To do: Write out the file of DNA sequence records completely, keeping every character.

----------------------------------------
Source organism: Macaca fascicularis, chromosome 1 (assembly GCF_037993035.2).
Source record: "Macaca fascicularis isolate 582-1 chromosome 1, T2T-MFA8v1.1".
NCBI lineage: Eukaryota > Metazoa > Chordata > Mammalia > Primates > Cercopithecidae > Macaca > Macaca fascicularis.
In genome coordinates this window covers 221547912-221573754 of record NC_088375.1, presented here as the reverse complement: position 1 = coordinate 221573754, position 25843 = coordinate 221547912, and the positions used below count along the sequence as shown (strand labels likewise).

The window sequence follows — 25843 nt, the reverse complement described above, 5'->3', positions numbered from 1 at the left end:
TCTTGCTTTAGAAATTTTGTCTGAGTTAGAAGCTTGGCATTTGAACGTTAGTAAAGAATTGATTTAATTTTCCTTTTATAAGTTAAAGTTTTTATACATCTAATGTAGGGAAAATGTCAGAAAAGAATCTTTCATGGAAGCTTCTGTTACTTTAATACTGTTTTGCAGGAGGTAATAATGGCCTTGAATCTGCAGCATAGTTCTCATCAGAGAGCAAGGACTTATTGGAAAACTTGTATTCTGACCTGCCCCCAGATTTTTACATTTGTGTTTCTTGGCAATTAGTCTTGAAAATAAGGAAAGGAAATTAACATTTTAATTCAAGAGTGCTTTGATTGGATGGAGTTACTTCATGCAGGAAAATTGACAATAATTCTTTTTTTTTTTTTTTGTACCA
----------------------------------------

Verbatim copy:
Source organism: Macaca fascicularis, chromosome 1 (assembly GCF_037993035.2).
Source record: "Macaca fascicularis isolate 582-1 chromosome 1, T2T-MFA8v1.1".
NCBI lineage: Eukaryota > Metazoa > Chordata > Mammalia > Primates > Cercopithecidae > Macaca > Macaca fascicularis.
In genome coordinates this window covers 221547912-221573754 of record NC_088375.1, presented here as the reverse complement: position 1 = coordinate 221573754, position 25843 = coordinate 221547912, and the positions used below count along the sequence as shown (strand labels likewise).

The window sequence follows — 25843 nt, the reverse complement described above, 5'->3', positions numbered from 1 at the left end:
TCTTGCTTTAGAAATTTTGTCTGAGTTAGAAGCTTGGCATTTGAACGTTAGTAAAGAATTGATTTAATTTTCCTTTTATAAGTTAAAGTTTTTATACATCTAATGTAGGGAAAATGTCAGAAAAGAATCTTTCATGGAAGCTTCTGTTACTTTAATACTGTTTTGCAGGAGGTAATAATGGCCTTGAATCTGCAGCATAGTTCTCATCAGAGAGCAAGGACTTATTGGAAAACTTGTATTCTGACCTGCCCCCAGATTTTTACATTTGTGTTTCTTGGCAATTAGTCTTGAAAATAAGGAAAGGAAATTAACATTTTAATTCAAGAGTGCTTTGATTGGATGGAGTTACTTCATGCAGGAAAATTGACAATAATTCTTTTTTTTTTTTTTTGTACCA